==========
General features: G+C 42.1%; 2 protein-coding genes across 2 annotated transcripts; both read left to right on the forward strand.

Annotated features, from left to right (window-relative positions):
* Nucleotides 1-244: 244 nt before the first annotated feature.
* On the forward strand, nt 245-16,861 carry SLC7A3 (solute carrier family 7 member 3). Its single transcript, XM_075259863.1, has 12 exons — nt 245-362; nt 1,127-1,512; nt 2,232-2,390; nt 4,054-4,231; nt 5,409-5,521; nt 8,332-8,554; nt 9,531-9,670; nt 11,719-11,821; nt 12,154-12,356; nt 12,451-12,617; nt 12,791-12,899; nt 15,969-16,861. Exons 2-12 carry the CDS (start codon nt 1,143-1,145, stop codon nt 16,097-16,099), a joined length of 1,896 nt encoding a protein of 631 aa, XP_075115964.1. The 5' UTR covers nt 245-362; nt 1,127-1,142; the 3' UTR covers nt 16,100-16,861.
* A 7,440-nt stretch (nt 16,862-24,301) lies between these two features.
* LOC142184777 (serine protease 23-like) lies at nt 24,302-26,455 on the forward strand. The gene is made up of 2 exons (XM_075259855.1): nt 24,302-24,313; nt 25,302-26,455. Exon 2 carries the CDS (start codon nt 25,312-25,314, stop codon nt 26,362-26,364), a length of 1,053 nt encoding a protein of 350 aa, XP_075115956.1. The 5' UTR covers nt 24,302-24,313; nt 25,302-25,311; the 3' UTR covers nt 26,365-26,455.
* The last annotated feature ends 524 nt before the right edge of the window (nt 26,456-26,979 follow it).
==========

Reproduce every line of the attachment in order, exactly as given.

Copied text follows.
General features: G+C 42.1%; 2 protein-coding genes across 2 annotated transcripts; both read left to right on the forward strand.

Annotated features, from left to right (window-relative positions):
* Nucleotides 1-244: 244 nt before the first annotated feature.
* On the forward strand, nt 245-16,861 carry SLC7A3 (solute carrier family 7 member 3). Its single transcript, XM_075259863.1, has 12 exons — nt 245-362; nt 1,127-1,512; nt 2,232-2,390; nt 4,054-4,231; nt 5,409-5,521; nt 8,332-8,554; nt 9,531-9,670; nt 11,719-11,821; nt 12,154-12,356; nt 12,451-12,617; nt 12,791-12,899; nt 15,969-16,861. Exons 2-12 carry the CDS (start codon nt 1,143-1,145, stop codon nt 16,097-16,099), a joined length of 1,896 nt encoding a protein of 631 aa, XP_075115964.1. The 5' UTR covers nt 245-362; nt 1,127-1,142; the 3' UTR covers nt 16,100-16,861.
* A 7,440-nt stretch (nt 16,862-24,301) lies between these two features.
* LOC142184777 (serine protease 23-like) lies at nt 24,302-26,455 on the forward strand. The gene is made up of 2 exons (XM_075259855.1): nt 24,302-24,313; nt 25,302-26,455. Exon 2 carries the CDS (start codon nt 25,312-25,314, stop codon nt 26,362-26,364), a length of 1,053 nt encoding a protein of 350 aa, XP_075115956.1. The 5' UTR covers nt 24,302-24,313; nt 25,302-25,311; the 3' UTR covers nt 26,365-26,455.
* The last annotated feature ends 524 nt before the right edge of the window (nt 26,456-26,979 follow it).